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Diagnostic Units 3-4


The pattern of how gas is distributed through the lung areas is known as? gas distribution
Most air flows into areas where it can be absorbed through the alveoli into capillaries and then the blood stream. Some air goes into regions where? gas exchange is not possible, deadspace ventilation
Anatomic Dead space? air in the conducting airways (nose, mouth, terminal bronchioles) no gas exchange occurs, usually 150ml
Alveolar dead space? malfunctioning alveoli, gas exchange should occur but does not
Physiologic dead space? combo of both anatomic and alveolar
When there is not enough blood supply to the alveoli for gas to diffuse this called? ventilation in excess of perfusion, partial dead space
What are the two methods of determining dead space? Fowler method and Bohr method
The fowler method ( nitrogen washout ) ? Can be a single or multiple breath test, uses 100% oxygen
The bohr method? includes alveolar dead space, given as a ratio of dead space to tidal volume
The fowler method measures the amount of air in the patients? conducting airways
How to perform a nitrogen washout test? 1. Patient exhales down to RV 2. Takes deep breath to VC of 100% 02 3. Exhales slowly and evenly into mouth piece 4. Analyzers monitor gas exhaled and N2 concentration
Phase 1 of the N2 washout? gas in the upper airway expired, anatomic dead space (100% 02)
Phase 2? middle airways expired, 02 decreases and N2 increases abruptly
Phase 3? alveolar gas is exhaled, 02 and N2 change slowly and evenly
Phase 4? abrupt increase in N2 that continues until RV is reached. This phase indicates the patients closing volume
What is closing volume? point at which the airways in the lungs bases are closed
The portion of the graph that includes the closing volume and residual volume is called the? closing capacity, closing volume and residual volume equal the closing capacity.
Both the closing volume and closing capacity are expressed as a percentage of the TLC, the normal values are? CV/VC= 7.7% (male) 8.7% (female) CC/TLC= 24.8% (male) 25.1% (female)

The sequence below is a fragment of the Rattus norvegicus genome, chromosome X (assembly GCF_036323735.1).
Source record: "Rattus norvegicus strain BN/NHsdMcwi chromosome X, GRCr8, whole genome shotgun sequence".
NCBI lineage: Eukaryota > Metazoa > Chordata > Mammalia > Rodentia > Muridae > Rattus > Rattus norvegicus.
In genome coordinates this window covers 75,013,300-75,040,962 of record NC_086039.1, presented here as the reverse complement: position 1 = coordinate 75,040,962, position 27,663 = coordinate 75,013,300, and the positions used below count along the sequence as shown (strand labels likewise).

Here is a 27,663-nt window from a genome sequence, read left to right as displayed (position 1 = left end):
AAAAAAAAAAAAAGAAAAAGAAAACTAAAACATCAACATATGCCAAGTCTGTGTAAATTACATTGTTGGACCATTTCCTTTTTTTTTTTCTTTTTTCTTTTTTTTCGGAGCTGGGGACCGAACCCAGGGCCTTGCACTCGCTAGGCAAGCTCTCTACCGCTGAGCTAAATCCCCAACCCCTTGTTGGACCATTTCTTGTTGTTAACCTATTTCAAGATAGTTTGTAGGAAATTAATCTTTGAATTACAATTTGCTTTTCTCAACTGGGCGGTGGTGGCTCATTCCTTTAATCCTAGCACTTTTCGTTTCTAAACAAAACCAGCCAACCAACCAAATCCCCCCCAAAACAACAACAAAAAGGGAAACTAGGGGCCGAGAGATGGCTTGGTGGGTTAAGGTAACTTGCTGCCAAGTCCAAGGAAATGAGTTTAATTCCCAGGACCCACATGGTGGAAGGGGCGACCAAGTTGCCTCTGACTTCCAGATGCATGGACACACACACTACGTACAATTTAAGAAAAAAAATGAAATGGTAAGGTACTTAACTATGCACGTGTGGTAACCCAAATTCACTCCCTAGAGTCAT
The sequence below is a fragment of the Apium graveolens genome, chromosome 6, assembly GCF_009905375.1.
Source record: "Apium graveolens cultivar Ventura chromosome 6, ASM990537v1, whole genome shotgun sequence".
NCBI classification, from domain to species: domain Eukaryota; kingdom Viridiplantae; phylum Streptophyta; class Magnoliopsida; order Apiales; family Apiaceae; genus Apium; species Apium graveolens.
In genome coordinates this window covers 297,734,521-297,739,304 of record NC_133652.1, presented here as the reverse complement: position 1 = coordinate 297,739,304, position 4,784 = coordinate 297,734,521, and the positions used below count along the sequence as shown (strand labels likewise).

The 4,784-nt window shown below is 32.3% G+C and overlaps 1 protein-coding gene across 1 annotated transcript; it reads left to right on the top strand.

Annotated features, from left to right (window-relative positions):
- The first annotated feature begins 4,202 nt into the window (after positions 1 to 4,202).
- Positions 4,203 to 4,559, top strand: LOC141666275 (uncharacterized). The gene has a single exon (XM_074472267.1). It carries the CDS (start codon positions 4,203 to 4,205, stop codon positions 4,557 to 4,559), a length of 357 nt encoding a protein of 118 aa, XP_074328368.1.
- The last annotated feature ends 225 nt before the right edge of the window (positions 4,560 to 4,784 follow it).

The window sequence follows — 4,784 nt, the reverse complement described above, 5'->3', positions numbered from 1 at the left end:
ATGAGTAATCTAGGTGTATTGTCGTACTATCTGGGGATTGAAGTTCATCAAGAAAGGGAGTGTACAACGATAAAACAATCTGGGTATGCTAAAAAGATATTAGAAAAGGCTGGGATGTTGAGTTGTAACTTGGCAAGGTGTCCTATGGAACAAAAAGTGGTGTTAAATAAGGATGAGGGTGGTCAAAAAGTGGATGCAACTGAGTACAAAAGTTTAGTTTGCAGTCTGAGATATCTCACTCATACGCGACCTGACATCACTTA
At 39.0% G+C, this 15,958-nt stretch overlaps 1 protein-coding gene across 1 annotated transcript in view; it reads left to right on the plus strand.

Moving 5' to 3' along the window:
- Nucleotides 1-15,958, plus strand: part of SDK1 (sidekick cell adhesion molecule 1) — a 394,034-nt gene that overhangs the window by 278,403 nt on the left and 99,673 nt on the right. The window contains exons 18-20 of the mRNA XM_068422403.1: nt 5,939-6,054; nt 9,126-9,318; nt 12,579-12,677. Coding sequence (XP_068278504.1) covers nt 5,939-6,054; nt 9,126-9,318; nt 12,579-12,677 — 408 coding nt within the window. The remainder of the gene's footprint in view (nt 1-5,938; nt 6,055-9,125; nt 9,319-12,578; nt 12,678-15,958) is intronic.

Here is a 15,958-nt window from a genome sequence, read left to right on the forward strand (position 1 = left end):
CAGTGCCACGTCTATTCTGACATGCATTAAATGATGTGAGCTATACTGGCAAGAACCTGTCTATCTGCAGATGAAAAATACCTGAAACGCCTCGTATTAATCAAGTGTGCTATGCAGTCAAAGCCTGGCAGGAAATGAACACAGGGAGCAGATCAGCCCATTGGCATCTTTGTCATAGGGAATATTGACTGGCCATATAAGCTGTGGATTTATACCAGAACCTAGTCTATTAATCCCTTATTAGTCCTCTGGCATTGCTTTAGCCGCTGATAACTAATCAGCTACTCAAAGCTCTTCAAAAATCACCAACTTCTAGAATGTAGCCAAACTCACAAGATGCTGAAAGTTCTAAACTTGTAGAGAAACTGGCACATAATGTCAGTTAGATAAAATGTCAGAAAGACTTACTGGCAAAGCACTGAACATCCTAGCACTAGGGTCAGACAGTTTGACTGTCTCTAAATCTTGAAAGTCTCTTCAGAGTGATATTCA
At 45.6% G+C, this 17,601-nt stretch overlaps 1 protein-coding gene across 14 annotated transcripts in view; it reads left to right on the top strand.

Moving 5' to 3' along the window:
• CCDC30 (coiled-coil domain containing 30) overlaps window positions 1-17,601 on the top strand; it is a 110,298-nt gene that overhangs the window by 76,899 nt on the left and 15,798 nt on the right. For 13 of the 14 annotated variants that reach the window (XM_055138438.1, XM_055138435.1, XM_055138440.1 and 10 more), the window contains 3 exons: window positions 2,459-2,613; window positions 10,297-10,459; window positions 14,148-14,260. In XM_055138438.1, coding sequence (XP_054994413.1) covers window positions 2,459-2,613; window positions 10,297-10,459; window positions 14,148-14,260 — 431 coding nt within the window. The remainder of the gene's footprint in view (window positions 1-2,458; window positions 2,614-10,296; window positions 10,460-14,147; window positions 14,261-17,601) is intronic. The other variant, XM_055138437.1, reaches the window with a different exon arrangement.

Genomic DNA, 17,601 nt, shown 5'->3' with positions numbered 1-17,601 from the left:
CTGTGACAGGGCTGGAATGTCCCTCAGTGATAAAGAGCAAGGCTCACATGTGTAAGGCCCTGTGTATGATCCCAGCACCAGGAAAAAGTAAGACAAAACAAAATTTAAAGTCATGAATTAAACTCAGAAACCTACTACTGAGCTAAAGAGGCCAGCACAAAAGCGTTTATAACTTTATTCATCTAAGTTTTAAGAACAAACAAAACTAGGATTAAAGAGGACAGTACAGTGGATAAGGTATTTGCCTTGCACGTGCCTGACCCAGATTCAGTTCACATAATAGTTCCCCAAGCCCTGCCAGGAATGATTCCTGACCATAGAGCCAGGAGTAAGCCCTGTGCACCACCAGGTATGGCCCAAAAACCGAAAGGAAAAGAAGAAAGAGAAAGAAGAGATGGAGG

Closing volumes will be increased in patients with COPD because? their smaller airways collapse earlier in exhalation
Patients with diseases that cause swelling of the smaller airways will also have increased closing volumes? pulm edema, asthma, chronic bronchitis
Closing volume and capacity can both be used to? identify the presence of small airway disorders before spirometry can detect them
Normal deadspace? 20%-40%
The bohr method uses what equation? PaC02-PeC02/PaC02 PaC02- ABG PeC02- Douglas bag and end tidal C02
The effective alveolar ventilation equation? VAeff= frequency (RR) x (vt-vd) Multiply the VT and VD first, then subtract the number from the VT
Normal effective alveolar ventilation? 3-8 lpm >8 lpm= hyperoxia and hypocarbia <3 lpm= hypoxemia and hypercapnea
What is the amount of gas that can be forcibly exhaled after a maximal inspiration? FVC
The amount of air that remains in the lungs after a forced exhalation? RV
Volume exhaled during the first second of an FVC, shows average air flow from the larger airways? FEV1
Diffusion testing is used to measure how well gas is exchanged from the lungs to blood stream, Carbon monoxide is used for these tests because? uses the same diffusion pathway as 02, great affinity for hemoglobin, no CO remains dissolved in plasma during the diffusion process